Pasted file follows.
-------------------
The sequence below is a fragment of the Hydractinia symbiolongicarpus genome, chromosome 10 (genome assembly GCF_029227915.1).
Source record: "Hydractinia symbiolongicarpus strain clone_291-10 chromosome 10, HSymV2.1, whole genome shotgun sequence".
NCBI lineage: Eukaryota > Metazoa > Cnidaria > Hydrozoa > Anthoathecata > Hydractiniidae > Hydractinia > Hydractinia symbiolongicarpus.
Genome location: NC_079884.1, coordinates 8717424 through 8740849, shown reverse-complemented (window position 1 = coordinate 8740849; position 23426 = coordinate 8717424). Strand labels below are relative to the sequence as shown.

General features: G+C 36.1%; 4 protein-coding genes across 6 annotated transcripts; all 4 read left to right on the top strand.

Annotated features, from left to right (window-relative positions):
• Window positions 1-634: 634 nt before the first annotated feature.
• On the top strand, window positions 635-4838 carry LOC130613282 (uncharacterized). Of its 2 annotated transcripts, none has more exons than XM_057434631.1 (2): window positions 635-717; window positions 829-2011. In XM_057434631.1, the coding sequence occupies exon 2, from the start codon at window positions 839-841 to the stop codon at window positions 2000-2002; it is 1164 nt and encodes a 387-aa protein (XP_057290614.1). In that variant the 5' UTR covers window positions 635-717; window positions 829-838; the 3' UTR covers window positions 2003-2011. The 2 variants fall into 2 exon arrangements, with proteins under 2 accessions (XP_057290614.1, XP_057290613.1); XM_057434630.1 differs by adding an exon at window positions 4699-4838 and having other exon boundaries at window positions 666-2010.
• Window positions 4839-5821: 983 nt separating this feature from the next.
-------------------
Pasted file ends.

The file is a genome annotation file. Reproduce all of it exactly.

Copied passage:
The sequence below is a fragment of the Hydractinia symbiolongicarpus genome, chromosome 10 (genome assembly GCF_029227915.1).
Source record: "Hydractinia symbiolongicarpus strain clone_291-10 chromosome 10, HSymV2.1, whole genome shotgun sequence".
NCBI lineage: Eukaryota > Metazoa > Cnidaria > Hydrozoa > Anthoathecata > Hydractiniidae > Hydractinia > Hydractinia symbiolongicarpus.
Genome location: NC_079884.1, coordinates 8717424 through 8740849, shown reverse-complemented (window position 1 = coordinate 8740849; position 23426 = coordinate 8717424). Strand labels below are relative to the sequence as shown.

General features: G+C 36.1%; 4 protein-coding genes across 6 annotated transcripts; all 4 read left to right on the top strand.

Annotated features, from left to right (window-relative positions):
• Window positions 1-634: 634 nt before the first annotated feature.
• On the top strand, window positions 635-4838 carry LOC130613282 (uncharacterized). Of its 2 annotated transcripts, none has more exons than XM_057434631.1 (2): window positions 635-717; window positions 829-2011. In XM_057434631.1, the coding sequence occupies exon 2, from the start codon at window positions 839-841 to the stop codon at window positions 2000-2002; it is 1164 nt and encodes a 387-aa protein (XP_057290614.1). In that variant the 5' UTR covers window positions 635-717; window positions 829-838; the 3' UTR covers window positions 2003-2011. The 2 variants fall into 2 exon arrangements, with proteins under 2 accessions (XP_057290614.1, XP_057290613.1); XM_057434630.1 differs by adding an exon at window positions 4699-4838 and having other exon boundaries at window positions 666-2010.
• Window positions 4839-5821: 983 nt separating this feature from the next.